How to Raise Kids Who Think for Themselves
Early lessons in independence. Seven unorthodox lessons from Sudbury Valley.
By Hara Estroff Marano published May 1, 2006 - last reviewed on June 9, 2016
- Children are full human beings who, from about the age of 5, can direct their own education and build their own lives—if they are given trust.
- Good teachers model self-expression and the ability to stand up for ideas. They don't just pass on information.
- Free play is crucial to natural development. The better people are at play, the better they are at fashioning new models with which to understand the world and at learning to take risks.
- Conversation and collaboration are keys to learning, the exchange of ideas and the ability to tap into another person's world.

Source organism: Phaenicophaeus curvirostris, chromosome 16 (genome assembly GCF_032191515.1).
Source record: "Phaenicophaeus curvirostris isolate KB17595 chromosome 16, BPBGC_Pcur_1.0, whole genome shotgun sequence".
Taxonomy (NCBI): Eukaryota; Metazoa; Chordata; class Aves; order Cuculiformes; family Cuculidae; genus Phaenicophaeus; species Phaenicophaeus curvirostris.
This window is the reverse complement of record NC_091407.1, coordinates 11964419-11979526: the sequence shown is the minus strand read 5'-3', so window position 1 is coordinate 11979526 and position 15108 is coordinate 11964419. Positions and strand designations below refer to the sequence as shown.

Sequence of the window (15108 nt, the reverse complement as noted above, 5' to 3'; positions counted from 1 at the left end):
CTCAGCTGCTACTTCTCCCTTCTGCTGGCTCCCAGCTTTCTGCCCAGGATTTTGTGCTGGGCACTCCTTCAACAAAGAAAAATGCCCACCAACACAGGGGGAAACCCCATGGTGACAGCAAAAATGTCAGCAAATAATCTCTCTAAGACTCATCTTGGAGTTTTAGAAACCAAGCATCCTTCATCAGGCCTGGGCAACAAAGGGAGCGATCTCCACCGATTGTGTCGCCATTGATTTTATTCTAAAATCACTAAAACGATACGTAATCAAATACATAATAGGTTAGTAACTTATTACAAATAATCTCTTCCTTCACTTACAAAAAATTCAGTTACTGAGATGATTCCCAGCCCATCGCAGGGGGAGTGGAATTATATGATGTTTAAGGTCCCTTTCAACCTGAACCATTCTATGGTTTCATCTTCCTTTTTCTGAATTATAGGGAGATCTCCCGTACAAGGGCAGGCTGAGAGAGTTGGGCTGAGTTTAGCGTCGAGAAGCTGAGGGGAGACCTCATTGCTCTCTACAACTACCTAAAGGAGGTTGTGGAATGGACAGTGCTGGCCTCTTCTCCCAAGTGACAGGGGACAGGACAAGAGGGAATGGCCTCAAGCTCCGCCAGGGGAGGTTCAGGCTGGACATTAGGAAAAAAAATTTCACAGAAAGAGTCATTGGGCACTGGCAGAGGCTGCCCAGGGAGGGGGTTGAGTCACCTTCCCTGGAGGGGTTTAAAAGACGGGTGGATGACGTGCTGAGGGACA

- Learning is driven internally by curiosity, a drive that normally can't be stopped at any age. Rote teaching is the opposite. It's driven by coercion, which, given human nature, breeds resistance. The assumption that there's no learning without teaching flies in the face of human experience.
- Creative children are often labeled mentally challenged in traditional schools, simply because they cannot pay attention or tolerate the unnatural confinement of the classroom. They are often medicated and think of themselves as losers, while kids who never learn to think on their own are treated as healthy.
- Children have to grow up practicing responsibility to ultimately take responsibility for themselves. That means allowing children to exercise their interests and use their judgment to solve problems—and giving them the freedom to make mistakes.